Captain Amarinder Singh on Thursday took oath as the 26th Chief Minister of Punjab. This is Singh's second stint as Punjab Chief Minister. In the recently concluded Assembly elections, the Congress made a comeback of sorts, winning 77 of the state's 117 Assembly seats. The win in Punjab provided some succour to a party which had performed dismally in Uttar Pradesh and Uttarakhand, besides snatching defeat from the jaws of victory in Goa and Manipur. The challenges before the new Congress government are daunting. For starters, the state is in the midst of a crippling agrarian crisis. There has been a spate of farmer suicides. There is a whole host of reasons behind the crisis—price of agriculture produce disproportionate to the steep cost of farm inputs, mounting indebtedness, exploitation of farmers by moneylenders and poor quality of inputs. Both the previous State government and Centre did little to address these concerns. Punjab also leads the country in youth unemployment rate. The unemployment rate among youth (labour force from the age of 18 to 29) is over 16%, compared to the Indian average of 10.2%.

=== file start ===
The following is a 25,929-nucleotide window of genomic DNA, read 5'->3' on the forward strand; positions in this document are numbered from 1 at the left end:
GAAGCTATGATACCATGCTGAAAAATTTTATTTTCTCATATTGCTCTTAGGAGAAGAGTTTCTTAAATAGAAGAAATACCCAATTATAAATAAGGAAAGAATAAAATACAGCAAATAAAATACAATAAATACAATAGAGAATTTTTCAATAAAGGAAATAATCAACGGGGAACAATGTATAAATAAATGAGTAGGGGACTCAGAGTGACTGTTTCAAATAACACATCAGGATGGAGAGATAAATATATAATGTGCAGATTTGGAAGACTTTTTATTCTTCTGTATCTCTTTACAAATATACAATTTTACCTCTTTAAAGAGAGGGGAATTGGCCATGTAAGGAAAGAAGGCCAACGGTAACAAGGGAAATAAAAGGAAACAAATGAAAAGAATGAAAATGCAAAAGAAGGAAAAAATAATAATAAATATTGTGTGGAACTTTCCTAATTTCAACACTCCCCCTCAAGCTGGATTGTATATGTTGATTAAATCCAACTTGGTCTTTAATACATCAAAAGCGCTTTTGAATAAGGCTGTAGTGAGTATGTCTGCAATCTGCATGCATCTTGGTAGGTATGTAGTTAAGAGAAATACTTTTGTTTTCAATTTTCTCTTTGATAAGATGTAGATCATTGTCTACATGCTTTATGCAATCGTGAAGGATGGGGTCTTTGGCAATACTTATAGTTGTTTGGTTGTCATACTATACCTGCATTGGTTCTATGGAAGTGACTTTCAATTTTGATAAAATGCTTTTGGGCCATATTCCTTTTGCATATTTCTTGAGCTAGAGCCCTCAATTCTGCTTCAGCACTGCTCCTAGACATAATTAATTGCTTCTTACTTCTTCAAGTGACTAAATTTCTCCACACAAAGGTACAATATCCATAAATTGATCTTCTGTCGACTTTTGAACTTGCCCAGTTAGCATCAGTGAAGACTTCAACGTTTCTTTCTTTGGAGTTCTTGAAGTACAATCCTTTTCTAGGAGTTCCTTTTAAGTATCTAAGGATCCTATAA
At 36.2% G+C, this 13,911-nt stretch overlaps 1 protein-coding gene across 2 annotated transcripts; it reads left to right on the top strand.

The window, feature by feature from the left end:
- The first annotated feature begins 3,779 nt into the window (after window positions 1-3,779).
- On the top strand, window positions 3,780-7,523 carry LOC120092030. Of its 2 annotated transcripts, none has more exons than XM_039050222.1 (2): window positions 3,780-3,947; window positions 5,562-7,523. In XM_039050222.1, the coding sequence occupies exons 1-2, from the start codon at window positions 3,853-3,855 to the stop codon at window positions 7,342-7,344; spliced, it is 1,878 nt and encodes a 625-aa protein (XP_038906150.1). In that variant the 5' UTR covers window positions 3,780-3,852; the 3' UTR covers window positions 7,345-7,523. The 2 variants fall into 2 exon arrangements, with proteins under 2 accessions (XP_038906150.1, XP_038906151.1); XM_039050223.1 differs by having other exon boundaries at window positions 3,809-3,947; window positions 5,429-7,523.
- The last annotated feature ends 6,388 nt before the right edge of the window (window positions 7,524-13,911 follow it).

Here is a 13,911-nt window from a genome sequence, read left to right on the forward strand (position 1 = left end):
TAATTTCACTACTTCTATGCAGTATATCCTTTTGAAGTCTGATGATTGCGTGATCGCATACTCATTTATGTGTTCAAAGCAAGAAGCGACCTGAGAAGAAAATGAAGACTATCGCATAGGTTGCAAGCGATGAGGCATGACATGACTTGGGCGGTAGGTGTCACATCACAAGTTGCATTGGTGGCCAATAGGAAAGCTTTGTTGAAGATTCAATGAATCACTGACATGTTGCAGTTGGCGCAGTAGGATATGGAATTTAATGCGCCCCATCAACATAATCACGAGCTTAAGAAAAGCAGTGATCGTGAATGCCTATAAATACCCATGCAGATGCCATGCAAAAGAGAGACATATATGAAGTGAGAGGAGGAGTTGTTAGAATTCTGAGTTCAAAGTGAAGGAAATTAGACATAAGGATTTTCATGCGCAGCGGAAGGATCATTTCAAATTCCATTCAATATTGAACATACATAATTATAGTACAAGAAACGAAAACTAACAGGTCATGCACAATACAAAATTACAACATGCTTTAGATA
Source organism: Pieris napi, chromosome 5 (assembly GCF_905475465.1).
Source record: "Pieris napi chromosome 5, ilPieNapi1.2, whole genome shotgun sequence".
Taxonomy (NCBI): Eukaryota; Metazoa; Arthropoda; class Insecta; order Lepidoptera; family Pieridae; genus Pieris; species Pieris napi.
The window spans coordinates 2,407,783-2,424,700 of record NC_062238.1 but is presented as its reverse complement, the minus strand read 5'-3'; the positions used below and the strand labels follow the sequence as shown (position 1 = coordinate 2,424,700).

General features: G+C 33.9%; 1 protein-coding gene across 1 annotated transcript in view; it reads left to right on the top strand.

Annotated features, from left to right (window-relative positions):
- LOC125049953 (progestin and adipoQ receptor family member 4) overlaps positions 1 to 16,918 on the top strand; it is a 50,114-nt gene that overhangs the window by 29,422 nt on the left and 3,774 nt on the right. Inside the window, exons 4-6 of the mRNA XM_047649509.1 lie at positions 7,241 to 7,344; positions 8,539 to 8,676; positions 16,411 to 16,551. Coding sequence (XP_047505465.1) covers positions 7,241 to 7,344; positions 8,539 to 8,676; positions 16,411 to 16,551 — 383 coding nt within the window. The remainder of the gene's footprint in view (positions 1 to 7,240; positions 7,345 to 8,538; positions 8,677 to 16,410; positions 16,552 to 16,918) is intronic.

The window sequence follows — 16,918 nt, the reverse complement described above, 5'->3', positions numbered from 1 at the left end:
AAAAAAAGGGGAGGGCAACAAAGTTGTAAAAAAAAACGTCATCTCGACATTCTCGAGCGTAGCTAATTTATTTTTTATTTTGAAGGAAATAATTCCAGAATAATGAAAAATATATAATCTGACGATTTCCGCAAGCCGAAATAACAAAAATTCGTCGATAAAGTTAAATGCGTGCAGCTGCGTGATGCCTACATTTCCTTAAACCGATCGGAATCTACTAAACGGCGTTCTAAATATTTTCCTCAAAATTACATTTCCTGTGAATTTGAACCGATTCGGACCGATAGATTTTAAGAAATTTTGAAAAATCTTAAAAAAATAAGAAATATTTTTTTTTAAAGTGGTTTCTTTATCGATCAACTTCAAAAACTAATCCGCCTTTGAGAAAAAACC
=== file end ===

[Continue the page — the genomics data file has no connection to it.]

Increasing mechanisation of agriculture and the poor state of skill development have left millions of educated rural youth without a job. Singh has also promised to crack down on the massive drug problem as soon as he takes office. "In four weeks, I will ensure that the backbone of this dangerous drug called 'Chitta' is broken," he had said during the campaign. Rural Punjab continues to suffer from the ravages of the drug epidemic, destroying families and encouraging a trafficking nexus that stretches across key institutions of the state—the police, for example. The state's finances are also is desperate need of repair—debt to GDP ratio in 2015-16 was as high as 31.4% against the national average of 22%. Given the BJP's dominance in national politics, the Congress has little choice but to deliver in Punjab. Good governance in the state will go some way in sowing the seeds of revival.